In one example the reservoir 203 has an inner volume of between approximately 5 and 70 liters and the tube 233 can have a length, between the outlet opening 231 and a distal end 241, of approximately 40 to 65 centimeters. The tube 233 can have a diameter between approximately 10 and 70 millimeters, for example between approximately 25 and 60 millimeters.

Build material is to enter the tube 233 in a distal end portion 237 of the tube. The end portion 237 extends near the bottom 209 to extract the build material from the bottom 209. In a further example the end portion 237 touches the bottom 209 whereby the tube 233 may provide additional structural reinforcement to the container 201, for example in addition to the reinforcement structure 223. The end portion 237 includes at least one inlet or suction opening 239 through which the build material is to enter. In one example, the end portion 237 includes threads or surfaces between which multiple of such suction openings 239 extend. In an example the end portion 237 may include a filter to inhibit that undesired particles are provided to the collection system.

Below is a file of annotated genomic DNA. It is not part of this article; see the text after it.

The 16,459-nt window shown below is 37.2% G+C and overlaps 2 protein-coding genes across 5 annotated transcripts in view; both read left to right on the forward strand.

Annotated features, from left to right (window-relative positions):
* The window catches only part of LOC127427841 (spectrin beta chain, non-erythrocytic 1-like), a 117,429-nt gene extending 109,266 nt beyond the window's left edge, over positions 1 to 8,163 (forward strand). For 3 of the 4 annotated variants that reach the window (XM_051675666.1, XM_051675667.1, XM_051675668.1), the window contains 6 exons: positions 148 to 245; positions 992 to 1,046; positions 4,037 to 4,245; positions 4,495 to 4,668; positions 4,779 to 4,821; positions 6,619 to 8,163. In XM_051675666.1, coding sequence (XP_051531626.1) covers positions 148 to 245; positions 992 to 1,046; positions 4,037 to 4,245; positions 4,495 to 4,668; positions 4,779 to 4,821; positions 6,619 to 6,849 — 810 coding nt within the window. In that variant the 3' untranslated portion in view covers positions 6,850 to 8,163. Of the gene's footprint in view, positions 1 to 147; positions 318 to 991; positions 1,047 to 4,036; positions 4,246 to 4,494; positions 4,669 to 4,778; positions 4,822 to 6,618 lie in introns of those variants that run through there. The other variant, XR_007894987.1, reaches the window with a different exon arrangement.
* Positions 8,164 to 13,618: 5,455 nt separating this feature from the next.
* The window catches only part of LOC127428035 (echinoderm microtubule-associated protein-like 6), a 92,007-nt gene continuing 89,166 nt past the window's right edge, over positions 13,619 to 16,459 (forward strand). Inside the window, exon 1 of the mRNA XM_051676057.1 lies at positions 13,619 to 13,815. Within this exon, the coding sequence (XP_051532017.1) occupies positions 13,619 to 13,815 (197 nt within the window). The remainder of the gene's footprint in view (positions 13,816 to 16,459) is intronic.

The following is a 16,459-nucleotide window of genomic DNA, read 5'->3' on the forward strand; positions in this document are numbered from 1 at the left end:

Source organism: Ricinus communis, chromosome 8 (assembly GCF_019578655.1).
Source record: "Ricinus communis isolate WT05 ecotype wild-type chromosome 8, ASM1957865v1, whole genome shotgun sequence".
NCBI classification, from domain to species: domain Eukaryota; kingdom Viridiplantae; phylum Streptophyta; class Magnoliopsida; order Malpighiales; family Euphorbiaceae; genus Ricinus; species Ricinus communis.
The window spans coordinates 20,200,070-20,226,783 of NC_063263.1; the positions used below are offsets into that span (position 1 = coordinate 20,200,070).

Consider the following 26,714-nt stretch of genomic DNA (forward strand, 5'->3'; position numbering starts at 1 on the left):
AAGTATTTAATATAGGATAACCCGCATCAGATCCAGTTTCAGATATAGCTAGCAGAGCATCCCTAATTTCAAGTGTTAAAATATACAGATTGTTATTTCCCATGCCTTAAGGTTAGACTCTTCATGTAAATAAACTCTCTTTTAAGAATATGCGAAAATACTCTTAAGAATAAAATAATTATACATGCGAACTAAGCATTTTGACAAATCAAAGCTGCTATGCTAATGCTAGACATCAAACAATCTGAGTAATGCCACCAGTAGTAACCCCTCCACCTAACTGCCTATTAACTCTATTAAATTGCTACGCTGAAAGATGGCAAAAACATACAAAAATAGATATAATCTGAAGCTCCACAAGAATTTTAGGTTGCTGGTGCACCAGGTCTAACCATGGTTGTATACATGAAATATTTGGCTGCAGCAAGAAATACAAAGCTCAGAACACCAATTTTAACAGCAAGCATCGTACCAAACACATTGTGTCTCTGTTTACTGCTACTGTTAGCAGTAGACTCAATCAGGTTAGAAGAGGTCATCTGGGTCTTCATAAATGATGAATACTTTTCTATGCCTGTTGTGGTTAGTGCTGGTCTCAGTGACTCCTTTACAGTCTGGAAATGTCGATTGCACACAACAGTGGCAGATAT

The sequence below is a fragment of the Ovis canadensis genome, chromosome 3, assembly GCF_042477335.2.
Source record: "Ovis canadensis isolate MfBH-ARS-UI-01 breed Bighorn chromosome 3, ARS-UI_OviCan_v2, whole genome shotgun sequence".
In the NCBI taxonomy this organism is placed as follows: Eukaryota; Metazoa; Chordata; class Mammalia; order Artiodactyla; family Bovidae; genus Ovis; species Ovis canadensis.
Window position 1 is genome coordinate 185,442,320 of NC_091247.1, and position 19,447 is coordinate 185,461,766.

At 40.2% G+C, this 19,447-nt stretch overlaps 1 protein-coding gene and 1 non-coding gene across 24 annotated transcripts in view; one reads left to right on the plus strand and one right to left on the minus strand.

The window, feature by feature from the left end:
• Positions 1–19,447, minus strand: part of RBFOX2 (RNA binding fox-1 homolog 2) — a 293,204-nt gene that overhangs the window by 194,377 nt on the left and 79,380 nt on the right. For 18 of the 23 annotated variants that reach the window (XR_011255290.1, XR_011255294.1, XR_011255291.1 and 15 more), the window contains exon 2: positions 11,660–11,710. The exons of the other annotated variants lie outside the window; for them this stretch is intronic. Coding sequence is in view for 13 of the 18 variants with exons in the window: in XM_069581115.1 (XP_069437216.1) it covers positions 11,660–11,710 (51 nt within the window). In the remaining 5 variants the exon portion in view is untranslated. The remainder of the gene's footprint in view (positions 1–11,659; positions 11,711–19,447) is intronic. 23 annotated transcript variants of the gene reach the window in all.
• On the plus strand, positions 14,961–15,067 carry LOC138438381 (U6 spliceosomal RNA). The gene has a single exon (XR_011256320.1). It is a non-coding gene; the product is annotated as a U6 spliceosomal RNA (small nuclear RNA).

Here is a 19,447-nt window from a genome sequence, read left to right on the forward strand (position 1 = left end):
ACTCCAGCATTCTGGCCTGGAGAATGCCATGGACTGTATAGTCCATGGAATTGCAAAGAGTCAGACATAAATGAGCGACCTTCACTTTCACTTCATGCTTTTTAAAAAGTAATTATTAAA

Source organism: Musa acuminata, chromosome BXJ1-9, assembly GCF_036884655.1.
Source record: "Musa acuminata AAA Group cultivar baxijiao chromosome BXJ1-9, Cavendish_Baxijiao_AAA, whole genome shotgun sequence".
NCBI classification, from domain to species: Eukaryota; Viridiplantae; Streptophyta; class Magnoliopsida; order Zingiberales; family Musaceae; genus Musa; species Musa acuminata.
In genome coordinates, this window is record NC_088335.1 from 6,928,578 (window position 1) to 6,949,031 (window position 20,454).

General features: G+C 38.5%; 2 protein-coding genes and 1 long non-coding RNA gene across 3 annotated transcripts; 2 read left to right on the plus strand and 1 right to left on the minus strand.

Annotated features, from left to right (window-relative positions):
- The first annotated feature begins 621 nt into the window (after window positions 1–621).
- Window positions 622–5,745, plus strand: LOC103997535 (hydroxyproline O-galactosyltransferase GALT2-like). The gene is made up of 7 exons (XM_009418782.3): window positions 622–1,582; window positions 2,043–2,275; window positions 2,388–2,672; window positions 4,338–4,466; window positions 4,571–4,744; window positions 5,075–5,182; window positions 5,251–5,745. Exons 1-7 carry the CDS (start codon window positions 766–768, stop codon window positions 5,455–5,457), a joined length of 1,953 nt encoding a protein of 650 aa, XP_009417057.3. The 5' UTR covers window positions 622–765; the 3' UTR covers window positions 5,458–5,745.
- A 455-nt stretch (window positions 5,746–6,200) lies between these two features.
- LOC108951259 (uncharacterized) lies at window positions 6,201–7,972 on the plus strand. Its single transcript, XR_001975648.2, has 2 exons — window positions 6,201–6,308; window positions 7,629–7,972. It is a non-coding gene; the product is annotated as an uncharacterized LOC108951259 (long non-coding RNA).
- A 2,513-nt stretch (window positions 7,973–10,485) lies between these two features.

In one example the end portion 237 of the tube 233 includes lateral openings 239 whereby in operation the build material enters the tube 233 in an at least partly lateral direction L. The end portion 237 may further include a distal end structure 241 such as a cap or thread. In an example the distal end structure 241 engages the reservoir bottom 209. The lateral openings 239 extend at least partially above the distal end structure 241 so that in operation build material enters into the tube 233 laterally, above the distal end structure 241. The distal end structure 241 may prevent that the bottom wall portions block the suction openings 239.

FIG. 4B illustrates another example of an end portion 237B of a build material vacuum tube 233B in a cross sectional front view. The tube 233B has a central axis C. The end portion 237B includes distal end structures 241B that define lowest points of the tube 233, for example to engage a reservoir bottom. Lateral openings 239B provide for a build material entry points above the distal end structures 241B. In the illustrated example the lateral openings 239B are part of a single, integral tube end opening at the end of the tube 233B.